Cascade Organic offers Tips on Growing Tomatoes

The “Cascade Box” offers a selection of the week’s freshest local meat, seafood, and produce.
Krystle Girard.

Hi there! My name is Krystle and I am the new retail manager for Cascade Organic. I am excited to join this company because I am passionate about feeding my community the freshest local seafood, meat and organic produce that is available on the market. When you order with us, you are giving directly back to your community and ensuring that our farmers, foragers and fishermen are all earning fair wages. In my previous position, I spent over ten years as a customer service manager for Whole Foods Market, there I learned the ins and outs of the natural and organic retail food industry. I am confident that my passion and experience will help me expand the growth of this great company, in a great way! If you have any questions, please contact me at [email protected]rganic.com.

Our Cascade Box bi-weekly subscription is unlike any other because we include a wild foraged item that isn’t found in grocery stores. We also include a recipe with how to prepare it, written by local chefs! Every month we’ll be posting an article in this paper and providing you with valuable tips, tricks and tactics for you to use at home. This month we want to teach you how to transplant tomato plants.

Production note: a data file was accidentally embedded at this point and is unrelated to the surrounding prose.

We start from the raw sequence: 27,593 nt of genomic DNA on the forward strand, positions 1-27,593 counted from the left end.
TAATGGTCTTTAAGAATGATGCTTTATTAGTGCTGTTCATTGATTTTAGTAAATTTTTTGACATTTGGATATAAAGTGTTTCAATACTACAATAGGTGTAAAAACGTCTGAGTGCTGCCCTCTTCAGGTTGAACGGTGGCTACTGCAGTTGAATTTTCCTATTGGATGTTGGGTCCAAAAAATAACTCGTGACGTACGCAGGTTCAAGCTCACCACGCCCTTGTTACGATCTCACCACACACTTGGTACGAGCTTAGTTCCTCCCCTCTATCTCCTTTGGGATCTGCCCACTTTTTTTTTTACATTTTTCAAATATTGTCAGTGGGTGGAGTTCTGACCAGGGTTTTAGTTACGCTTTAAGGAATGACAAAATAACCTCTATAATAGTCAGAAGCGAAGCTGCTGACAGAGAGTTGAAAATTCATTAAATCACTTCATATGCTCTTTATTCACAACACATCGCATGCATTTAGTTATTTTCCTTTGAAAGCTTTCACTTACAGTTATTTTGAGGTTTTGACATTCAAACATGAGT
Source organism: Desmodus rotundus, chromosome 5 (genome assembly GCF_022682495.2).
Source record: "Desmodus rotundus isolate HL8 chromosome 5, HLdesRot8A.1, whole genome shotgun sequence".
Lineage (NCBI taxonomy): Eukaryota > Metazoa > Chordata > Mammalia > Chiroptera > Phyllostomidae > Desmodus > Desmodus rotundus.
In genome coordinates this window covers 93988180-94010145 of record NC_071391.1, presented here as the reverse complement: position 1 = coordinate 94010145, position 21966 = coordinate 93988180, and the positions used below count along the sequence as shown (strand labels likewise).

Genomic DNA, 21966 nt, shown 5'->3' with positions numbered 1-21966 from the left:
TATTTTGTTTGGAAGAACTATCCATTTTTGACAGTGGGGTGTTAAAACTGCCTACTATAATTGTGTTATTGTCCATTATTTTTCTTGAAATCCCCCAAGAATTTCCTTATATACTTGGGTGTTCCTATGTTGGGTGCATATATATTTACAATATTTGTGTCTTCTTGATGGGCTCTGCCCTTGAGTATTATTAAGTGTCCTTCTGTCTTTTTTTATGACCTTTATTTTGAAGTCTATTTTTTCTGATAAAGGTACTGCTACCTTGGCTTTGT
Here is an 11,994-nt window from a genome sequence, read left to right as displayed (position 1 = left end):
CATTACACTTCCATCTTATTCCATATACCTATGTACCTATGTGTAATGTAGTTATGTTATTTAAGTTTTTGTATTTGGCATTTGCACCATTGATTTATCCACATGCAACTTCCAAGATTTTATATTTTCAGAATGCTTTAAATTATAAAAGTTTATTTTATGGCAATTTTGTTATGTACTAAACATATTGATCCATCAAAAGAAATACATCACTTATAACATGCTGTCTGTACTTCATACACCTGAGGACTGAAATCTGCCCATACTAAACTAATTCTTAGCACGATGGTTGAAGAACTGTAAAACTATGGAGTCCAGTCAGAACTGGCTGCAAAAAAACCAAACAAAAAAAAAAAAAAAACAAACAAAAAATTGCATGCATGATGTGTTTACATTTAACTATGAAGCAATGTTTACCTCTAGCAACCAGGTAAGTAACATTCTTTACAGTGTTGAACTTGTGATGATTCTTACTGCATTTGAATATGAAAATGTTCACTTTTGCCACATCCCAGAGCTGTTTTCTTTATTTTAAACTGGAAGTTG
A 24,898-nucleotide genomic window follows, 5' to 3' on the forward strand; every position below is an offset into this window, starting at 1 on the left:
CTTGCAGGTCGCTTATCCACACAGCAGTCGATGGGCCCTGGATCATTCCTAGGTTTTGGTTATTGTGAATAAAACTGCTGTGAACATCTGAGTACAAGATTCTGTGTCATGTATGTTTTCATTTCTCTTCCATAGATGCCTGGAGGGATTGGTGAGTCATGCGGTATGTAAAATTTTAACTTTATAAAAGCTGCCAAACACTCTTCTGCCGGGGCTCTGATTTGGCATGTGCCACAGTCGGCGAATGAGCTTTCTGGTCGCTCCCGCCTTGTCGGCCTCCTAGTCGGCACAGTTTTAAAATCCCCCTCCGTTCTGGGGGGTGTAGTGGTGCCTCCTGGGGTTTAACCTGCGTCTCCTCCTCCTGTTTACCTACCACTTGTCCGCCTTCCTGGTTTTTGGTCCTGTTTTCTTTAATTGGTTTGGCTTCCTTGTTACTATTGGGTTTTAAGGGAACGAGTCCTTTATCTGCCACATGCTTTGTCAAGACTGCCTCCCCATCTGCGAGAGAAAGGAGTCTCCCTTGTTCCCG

Jeff Michels.

Jeff’s Strategy for Tomato Planting

Planting young tomato plants is simple, fun and will provide a tasty harvest in Oregon in late summer and early fall.  Below is some key information for the Oregon home gardener.

  1. Choose tomatoes that have a maturity date of fewer than 100 days from initial seeding. (Some of the best are Eastern European and Russian Varieties.)
  2. If you are buying starts you want to make sure they are in 1-gallon pots or larger prior to final planting. If you start from seed that means 2 transplants.
  3. When transplanting, each time, always remove the initial and lower branches. This is best done by pinching. Do not tear or cut. The idea is to seal the wound when removing.
  4. Dig a hole at least twice the size of your root base.
  5. Plant your tomato up to the lowest branch that is not removed. The stem will then produce additional roots making your plant stronger and able to feed on more nutrients.
  6. Water the roots well before filling in the hole.
  7. Fill the hole with loose soil and mound just a bit to allow for settling.  
  8. One final watering on top.
  9. Tomatoes are best planted at least 2 feet apart.  

For more information feel free to contact Jeff at [email protected].